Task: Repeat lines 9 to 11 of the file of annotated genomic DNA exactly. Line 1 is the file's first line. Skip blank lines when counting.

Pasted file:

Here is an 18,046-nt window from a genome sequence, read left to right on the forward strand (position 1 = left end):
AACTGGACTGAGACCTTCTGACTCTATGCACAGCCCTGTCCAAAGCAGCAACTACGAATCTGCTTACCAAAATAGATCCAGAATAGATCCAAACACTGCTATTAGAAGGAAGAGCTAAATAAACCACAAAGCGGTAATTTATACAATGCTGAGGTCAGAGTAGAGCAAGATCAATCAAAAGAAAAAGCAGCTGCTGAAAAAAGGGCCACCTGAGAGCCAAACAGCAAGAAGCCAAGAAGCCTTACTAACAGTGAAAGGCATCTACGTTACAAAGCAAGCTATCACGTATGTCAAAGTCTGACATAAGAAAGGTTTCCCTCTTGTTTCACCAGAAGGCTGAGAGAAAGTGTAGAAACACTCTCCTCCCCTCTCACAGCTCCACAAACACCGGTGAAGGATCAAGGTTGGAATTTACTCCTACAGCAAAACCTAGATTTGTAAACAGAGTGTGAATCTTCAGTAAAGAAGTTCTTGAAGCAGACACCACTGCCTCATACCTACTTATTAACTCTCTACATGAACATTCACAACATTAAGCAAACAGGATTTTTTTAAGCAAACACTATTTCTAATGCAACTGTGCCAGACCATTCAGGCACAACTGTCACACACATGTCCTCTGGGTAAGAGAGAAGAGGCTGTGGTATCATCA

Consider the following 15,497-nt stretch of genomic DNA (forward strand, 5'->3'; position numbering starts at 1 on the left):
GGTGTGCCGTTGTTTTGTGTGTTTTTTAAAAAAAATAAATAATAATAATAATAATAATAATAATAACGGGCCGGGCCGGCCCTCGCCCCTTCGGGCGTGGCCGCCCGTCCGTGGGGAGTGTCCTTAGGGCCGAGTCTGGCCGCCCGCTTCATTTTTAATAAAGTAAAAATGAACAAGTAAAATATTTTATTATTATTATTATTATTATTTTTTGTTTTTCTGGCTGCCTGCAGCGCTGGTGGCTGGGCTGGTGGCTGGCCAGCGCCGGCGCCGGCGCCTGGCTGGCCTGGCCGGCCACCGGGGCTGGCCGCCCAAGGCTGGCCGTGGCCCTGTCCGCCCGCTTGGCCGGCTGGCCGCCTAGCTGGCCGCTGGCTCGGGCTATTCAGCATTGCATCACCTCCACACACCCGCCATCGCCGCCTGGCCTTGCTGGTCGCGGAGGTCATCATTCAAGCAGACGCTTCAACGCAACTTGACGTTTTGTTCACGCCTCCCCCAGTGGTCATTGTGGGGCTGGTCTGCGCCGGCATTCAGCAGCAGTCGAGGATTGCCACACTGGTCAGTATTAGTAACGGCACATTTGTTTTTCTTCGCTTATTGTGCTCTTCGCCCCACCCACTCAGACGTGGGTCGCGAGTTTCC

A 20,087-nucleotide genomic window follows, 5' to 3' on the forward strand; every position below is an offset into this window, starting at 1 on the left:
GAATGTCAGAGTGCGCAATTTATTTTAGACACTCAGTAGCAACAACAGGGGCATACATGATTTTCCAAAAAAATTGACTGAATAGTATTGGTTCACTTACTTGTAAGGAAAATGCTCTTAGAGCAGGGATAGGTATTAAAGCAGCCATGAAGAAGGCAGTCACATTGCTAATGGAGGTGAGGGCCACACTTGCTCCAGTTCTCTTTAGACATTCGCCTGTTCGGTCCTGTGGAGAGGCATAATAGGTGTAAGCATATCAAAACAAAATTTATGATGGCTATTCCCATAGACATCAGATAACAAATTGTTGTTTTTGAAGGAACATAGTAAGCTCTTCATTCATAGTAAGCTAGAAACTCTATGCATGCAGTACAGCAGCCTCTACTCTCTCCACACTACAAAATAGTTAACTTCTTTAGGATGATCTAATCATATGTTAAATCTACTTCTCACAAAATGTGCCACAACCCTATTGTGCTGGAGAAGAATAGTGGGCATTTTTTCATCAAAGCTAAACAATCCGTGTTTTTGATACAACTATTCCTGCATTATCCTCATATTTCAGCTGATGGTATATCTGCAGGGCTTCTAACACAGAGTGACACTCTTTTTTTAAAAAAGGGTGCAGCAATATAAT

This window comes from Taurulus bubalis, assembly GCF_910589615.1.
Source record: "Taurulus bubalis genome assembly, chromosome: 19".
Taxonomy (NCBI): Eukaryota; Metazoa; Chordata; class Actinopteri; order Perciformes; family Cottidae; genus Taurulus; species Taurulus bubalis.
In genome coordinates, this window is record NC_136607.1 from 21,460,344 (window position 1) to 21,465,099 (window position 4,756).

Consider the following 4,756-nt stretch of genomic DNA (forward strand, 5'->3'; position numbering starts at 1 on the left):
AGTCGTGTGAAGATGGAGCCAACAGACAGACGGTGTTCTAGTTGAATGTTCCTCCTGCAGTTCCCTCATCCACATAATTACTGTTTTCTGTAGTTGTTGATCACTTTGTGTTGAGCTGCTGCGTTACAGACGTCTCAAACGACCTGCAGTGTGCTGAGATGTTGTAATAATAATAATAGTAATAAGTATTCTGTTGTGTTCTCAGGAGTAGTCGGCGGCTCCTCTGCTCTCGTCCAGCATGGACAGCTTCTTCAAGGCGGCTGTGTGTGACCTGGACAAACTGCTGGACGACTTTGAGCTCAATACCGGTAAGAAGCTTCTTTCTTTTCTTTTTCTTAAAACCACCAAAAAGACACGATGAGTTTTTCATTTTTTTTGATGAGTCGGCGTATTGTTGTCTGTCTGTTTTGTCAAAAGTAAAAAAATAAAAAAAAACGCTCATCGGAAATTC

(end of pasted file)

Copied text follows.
Taxonomy (NCBI): Eukaryota; Metazoa; Chordata; class Actinopteri; order Perciformes; family Cottidae; genus Taurulus; species Taurulus bubalis.
In genome coordinates, this window is record NC_136607.1 from 21,460,344 (window position 1) to 21,465,099 (window position 4,756).

Consider the following 4,756-nt stretch of genomic DNA (forward strand, 5'->3'; position numbering starts at 1 on the left):